George Washington University Law School professor Jonathan Turley says the conflicting rulings on Obamacare
subsidies handed down Tuesday are less about healthcare than about the role of federal agencies.
"The Fourth Circuit basically said that they would defer to the IRS," Turley said Tuesday on Fox News
Channel's "The Kelly File."
A three-judge panel of the District of Columbia Circuit Court ruled 2-1 that the subsidies paid by the federal government to enrollees at HealthCare.gov violate the Affordable Care Act because the strict wording of the law says that subsidies are to be paid to people who sign up through state exchanges. Thirty-six states opted not to create exchanges, forcing the federal government to create its own exchange for residents of those states.
Hours after the D.C. ruling, the Fourth Circuit court in Virginia ruled the other way in a separate case. That ruling, which was unanimous, said the wording of the law was ambiguous and therefore open to interpretation.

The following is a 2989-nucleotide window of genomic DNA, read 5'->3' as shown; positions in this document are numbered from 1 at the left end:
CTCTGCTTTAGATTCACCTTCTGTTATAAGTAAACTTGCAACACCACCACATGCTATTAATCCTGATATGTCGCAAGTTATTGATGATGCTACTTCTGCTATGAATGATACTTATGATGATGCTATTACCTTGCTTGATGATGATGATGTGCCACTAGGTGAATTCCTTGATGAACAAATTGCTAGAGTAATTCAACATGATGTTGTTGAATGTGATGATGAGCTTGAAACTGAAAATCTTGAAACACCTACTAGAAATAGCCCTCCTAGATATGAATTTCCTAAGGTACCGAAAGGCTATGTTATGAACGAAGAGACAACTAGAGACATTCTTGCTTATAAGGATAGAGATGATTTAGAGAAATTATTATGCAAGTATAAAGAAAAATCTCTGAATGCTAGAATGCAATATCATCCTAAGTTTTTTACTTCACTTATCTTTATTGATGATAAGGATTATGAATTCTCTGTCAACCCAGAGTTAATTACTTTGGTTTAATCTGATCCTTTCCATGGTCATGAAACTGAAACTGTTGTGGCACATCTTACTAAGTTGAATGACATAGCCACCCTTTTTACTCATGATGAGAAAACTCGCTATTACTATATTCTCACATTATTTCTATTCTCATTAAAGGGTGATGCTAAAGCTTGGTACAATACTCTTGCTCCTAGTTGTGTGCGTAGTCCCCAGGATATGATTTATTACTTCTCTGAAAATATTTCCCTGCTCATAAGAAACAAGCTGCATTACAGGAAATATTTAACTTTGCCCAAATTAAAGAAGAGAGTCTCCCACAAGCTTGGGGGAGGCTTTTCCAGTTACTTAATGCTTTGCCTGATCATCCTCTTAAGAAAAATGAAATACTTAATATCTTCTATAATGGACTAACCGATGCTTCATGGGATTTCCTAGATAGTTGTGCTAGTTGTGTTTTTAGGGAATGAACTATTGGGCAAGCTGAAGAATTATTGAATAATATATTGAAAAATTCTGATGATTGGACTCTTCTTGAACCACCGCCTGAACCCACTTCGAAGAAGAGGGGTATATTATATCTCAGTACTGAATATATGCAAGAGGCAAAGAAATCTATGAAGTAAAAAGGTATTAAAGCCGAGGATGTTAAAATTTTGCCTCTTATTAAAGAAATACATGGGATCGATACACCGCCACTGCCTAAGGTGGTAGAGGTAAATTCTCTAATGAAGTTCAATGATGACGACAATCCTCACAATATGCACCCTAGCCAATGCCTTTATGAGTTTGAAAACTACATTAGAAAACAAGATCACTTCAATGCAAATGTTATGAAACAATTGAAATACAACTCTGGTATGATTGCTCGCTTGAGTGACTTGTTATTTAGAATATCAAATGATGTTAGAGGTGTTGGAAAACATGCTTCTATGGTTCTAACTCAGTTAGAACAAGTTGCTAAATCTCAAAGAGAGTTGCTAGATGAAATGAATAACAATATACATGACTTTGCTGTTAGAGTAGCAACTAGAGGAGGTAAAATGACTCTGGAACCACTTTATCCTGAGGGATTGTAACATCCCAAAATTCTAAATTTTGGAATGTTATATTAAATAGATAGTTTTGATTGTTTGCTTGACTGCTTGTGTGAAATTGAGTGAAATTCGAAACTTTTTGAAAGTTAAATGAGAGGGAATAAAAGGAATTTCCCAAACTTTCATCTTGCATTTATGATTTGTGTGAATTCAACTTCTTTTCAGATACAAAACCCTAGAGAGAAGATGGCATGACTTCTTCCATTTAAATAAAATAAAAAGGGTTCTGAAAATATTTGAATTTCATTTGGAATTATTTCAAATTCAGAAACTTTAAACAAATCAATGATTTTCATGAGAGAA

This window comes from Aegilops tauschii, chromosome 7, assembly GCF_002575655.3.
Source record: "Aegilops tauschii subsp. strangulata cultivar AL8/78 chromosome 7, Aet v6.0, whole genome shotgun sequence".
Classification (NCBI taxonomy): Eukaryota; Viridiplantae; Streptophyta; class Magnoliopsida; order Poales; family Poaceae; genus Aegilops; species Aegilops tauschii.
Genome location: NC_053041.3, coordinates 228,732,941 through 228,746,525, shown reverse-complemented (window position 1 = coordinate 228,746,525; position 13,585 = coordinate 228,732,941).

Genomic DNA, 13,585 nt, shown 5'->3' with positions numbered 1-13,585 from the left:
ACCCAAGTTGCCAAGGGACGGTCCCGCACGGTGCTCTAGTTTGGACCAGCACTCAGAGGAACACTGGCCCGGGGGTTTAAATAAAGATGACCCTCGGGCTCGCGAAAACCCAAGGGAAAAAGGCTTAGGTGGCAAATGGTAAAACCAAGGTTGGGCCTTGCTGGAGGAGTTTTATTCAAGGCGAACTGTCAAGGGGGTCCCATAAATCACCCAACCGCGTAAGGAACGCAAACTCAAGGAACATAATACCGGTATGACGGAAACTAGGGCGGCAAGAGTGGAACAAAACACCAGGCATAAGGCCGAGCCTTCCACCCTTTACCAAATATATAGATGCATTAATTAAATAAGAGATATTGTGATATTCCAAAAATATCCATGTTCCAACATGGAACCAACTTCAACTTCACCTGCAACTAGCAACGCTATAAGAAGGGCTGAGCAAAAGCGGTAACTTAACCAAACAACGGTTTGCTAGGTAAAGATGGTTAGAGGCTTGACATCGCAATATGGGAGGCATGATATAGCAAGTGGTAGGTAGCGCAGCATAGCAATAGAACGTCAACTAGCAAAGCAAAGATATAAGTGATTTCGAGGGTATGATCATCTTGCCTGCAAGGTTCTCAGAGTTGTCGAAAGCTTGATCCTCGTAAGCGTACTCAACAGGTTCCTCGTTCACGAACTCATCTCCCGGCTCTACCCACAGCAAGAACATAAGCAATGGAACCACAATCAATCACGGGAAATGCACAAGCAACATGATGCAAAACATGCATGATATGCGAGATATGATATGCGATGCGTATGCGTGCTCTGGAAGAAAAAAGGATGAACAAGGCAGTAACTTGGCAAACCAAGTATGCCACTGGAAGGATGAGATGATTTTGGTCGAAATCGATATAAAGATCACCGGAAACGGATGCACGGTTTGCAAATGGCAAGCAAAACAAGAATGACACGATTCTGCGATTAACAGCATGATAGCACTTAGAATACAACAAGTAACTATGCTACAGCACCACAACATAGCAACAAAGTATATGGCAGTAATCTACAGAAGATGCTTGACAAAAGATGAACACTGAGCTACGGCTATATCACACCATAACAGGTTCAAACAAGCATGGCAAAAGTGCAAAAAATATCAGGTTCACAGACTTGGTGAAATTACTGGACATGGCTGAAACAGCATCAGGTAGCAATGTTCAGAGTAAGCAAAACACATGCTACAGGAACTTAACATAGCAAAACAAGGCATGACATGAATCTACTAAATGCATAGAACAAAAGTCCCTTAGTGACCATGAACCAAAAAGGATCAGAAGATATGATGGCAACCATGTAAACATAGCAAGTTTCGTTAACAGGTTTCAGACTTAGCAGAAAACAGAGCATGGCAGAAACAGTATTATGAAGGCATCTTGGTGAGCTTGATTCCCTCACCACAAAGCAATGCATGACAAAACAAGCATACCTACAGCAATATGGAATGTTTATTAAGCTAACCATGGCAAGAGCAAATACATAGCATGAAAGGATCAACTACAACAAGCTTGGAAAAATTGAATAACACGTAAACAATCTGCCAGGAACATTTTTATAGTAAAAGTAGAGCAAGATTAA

Turley told Fox News he agreed with the D.C. ruling.
"I don't see the ambiguity," he said. "In fact, I find it rather odd that a line that says the tax credits are linked directly to states with state exchanges is viewed as somehow ambiguous."
The reinterpretation came about after those 36 states unexpectedly opted out of the system. The IRS, which is tasked by the law with ensuring compliance, ruled that even people under the federal exchange could receive subsidies.
"These decisions really are not about healthcare; they're about how powerful federal agencies have become," Turley said.
Though he is in agreement with President Barack Obama on most issues, Turley has been a sharp critic of what he has called Obama's overreach of executive power. Turley has testified before Congress that a "constitutional crisis"
is at hand if the executive branch is not reined in.
He said the Obamacare reinterpretation is another example of executive overreach.
Turley said that if the Supreme Court upholds the D.C. ruling, he doesn't see how the ACA can continue to exist unless Congress makes major changes in the law. With a Republican-controlled House of Representatives, that isn't likely.
GOP critics have fought the law on various fronts since it was narrowly passed in 2010. Turley said any unclear parts of it should be fixed.
"This is one of the largest federal programs ever attempted," he said. "It should not go forward with questions of legitimacy."
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